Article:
Creating a shared context took time and required preparation. Although the fleet had devoted significant attention to preparing for major fleet actions, it had spent very little time preparing for fights between smaller task forces. Individual task force and squadron commanders were expected to fill the gap and develop specific plans for their forces. Off Guadalcanal, they were consistently unable to do so. Forces were repeatedly thrown together piecemeal without the necessary time for indoctrination. The resulting problems are evident throughout the campaign. In the aftermath of the defeat at Savo, Vice Admiral Ghormley cited the lack of time available for indoctrination: “Detailed plans and orders for the Watchtower Operation were of necessity prepared in a short space of time immediately prior to its execution, giving little, if any, opportunity for subordinate commanders to contact commanders of units assigned to them for purposes of indoctrination.”
During Guadalcanal I, the lack of an effective doctrine was an acute problem. Rear Adm. Daniel J. Callaghan was given command of a “scratch team” formed from two separate forces the day before the battle. There was no time to indoctrinate the new ships, and because Callaghan had assumed his own post as a task-group commander (TG 67.4) barely two weeks prior to the battle, there was no doctrine even for his own force. Vice Adm. William S. Pye, president of the Naval War College, would note this deficiency in his comments on the action: “It seems . . . that the American force went into this action without any battle plan; without any indoctrination, or understanding between the OTC [Callaghan], and his subordinates; with incomplete information as to existing conditions in possession of subordinates.”
At Guadalcanal II, two days later, Rear Adm. Willis A. Lee was in a similar situation. None of his six ships had ever operated together before. His four destroyers were from four different divisions and possessed nothing resembling a common doctrine. The same held true for his two battleships. Lee suffered “from the same lack of practice in teamwork that had plagued Callaghan.”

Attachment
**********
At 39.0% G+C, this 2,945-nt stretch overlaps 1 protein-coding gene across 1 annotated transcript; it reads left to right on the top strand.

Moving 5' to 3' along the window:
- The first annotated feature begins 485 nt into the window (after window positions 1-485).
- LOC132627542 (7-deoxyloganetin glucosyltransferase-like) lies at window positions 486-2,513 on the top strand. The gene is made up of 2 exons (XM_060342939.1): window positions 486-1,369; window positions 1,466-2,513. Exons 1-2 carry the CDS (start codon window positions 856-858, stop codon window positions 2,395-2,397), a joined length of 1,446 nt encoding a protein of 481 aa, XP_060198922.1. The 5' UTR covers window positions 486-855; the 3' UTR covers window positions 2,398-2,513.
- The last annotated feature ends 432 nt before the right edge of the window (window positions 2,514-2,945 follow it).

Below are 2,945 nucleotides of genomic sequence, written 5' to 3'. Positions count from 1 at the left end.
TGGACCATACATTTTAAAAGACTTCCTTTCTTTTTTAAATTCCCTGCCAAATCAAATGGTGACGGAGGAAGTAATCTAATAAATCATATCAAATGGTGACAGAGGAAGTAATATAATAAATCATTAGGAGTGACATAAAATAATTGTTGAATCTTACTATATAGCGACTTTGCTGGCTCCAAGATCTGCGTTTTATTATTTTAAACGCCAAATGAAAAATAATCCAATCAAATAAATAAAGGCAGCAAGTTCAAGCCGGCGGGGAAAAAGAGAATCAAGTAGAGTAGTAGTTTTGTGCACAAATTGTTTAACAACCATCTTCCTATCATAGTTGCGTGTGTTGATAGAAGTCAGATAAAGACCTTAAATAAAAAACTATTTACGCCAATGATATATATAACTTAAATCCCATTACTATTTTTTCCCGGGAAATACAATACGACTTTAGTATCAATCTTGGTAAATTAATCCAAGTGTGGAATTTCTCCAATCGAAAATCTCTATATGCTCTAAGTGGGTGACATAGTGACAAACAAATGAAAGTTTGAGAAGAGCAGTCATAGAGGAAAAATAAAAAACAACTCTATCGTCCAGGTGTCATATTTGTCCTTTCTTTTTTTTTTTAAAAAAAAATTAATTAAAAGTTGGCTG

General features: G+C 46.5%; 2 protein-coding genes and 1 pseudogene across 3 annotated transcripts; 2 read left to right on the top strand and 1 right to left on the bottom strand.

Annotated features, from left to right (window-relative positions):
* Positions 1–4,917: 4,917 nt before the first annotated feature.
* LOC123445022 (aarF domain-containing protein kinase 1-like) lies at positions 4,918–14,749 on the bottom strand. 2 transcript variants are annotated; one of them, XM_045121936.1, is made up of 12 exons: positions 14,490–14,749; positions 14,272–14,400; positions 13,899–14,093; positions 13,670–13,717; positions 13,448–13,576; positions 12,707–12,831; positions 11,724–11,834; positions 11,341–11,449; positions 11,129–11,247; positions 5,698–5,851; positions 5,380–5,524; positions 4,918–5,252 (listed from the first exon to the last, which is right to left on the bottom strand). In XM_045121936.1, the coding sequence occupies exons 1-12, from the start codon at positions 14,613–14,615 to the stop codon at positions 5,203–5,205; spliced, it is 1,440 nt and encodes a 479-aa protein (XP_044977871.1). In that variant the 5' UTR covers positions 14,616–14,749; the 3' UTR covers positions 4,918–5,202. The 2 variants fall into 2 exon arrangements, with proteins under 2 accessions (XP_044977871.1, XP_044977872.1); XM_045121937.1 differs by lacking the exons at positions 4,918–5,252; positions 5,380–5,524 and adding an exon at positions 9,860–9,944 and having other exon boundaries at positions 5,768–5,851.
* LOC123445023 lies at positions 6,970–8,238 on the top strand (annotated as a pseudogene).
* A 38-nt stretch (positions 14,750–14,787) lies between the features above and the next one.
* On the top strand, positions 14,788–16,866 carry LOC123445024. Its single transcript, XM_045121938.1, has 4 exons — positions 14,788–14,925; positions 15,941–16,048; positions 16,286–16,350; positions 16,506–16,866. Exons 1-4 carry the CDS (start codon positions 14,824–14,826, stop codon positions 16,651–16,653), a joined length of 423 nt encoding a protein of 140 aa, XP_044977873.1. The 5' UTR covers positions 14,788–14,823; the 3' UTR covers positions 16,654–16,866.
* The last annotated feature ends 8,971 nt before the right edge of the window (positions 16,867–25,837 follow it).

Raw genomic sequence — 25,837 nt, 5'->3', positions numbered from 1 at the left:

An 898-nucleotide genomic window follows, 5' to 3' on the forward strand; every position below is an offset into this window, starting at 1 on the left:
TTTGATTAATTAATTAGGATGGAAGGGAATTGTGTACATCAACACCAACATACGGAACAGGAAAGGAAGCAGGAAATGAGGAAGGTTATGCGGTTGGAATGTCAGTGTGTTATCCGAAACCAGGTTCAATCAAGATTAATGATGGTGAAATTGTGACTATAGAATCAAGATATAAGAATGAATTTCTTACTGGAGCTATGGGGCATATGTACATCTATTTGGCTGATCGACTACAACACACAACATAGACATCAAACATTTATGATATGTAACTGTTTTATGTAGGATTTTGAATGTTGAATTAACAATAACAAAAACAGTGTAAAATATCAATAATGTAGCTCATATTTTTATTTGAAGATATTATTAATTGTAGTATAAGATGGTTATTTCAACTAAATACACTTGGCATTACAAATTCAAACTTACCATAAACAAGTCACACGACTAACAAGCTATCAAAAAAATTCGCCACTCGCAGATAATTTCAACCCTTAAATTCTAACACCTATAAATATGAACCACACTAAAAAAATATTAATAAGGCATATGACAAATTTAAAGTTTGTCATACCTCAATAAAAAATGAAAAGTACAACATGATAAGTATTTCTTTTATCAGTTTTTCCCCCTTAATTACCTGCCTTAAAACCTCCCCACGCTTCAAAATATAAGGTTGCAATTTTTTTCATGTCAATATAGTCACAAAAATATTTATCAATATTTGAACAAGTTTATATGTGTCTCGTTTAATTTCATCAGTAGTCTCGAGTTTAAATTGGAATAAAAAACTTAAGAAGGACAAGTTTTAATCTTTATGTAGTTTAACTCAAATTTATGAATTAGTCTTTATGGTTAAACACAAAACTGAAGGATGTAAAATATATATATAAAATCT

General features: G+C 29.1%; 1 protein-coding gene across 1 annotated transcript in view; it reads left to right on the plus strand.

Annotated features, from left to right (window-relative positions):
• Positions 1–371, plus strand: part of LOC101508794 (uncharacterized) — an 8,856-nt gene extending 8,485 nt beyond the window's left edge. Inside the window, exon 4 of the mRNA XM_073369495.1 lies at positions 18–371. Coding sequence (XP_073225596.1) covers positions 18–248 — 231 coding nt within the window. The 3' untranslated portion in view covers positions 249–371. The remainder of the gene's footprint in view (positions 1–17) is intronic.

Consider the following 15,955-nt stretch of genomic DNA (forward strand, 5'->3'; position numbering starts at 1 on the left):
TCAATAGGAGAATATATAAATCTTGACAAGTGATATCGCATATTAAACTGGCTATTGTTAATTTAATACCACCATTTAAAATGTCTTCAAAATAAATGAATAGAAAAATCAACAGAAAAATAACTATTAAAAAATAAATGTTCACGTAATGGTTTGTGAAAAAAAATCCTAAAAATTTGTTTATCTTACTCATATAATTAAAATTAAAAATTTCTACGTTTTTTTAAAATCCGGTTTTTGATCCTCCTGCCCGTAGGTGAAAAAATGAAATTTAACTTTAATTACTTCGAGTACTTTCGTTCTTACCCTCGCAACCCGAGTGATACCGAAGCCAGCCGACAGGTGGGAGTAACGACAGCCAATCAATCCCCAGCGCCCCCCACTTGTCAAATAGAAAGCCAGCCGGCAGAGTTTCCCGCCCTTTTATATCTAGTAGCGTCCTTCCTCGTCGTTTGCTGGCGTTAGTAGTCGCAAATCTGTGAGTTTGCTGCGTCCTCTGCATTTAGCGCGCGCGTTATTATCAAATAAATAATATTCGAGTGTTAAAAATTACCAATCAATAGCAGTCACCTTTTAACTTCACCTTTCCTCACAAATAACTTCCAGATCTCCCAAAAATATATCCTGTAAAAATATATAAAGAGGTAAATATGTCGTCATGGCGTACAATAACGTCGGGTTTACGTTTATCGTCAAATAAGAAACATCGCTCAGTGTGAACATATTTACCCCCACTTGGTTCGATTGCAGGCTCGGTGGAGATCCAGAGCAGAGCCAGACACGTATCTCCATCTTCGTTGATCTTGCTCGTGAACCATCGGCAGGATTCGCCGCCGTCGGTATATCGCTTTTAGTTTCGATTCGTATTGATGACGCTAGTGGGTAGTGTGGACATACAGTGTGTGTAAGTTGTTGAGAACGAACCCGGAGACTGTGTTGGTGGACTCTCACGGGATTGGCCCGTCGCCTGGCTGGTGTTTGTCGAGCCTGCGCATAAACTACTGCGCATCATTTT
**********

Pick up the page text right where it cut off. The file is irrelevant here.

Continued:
Planning suffered along with indoctrination. Before the war, the Navy assumed the OTC would develop a battle plan that would explain his intentions and the way he expected to fight. It would provide context for the interpretation of task-force doctrine and help align decision making. To prevent confusion, these plans had to be concise and extremely clear. Unfortunately, the same circumstances that undermined the ability of task force commanders to develop common doctrines also inhibited the creation of battle plans. Captains frequently went into battle without the shared context required for effective coordination. Instead of fighting as cohesive units, the Navy’s task forces broke apart and fought as individual ships.
The Navy understood that this approach was very costly, but there was no alternative. The battles of Guadalcanal I and II came during the decisive moment of the campaign; Lee and Callaghan were fighting to ensure the survival of Henderson Field, which had become the key to victory. Success or failure depended on their ability to fight their confused collections of ships.
The Navy’s performance in the night battles of 1942 was also hindered by prevailing assumptions about how to employ torpedoes. The emphasis on major fleet action limited the Navy’s destroyer doctrine and focused destroyer commanders on attacking a well-defended enemy formation at night. In such an attack, torpedoes would be fired at the enemy battleships after the cruisers and destroyers had used their guns to penetrate the screen. This meant that destroyers were trained to preserve their torpedoes and use their guns first. Originally weapons of stealth, the Navy’s destroyers had lost the art of using their torpedoes in a surprise attack.
The 1929 Destroyer Instructions reflected these prevailing assumptions. Torpedoes were to be used primarily against the “objective,” the enemy capital ships. Only a limited number could be expended against other targets: “While the main mission of the attack is to sink the objective [enemy battleships,] . . . it must be remembered that favorable positions for torpedo fire are very seldom gained in night operations, and that every opportunity must be taken to inflict damage on any enemy ships encountered. . . . For this reason, destroyers are authorized to fire one torpedo at any destroyer and two at any cruiser or light cruiser encountered at such close range that there is a practical certainty of hitting.” The 1938 version of Night Search and Attack Operations reinforced the emphasis on preserving torpedoes for large targets: “While penetrating an enemy screen advantage will be taken of any favorable opportunity to torpedo enemy cruisers. Torpedoes will not normally be used against enemy destroyers.”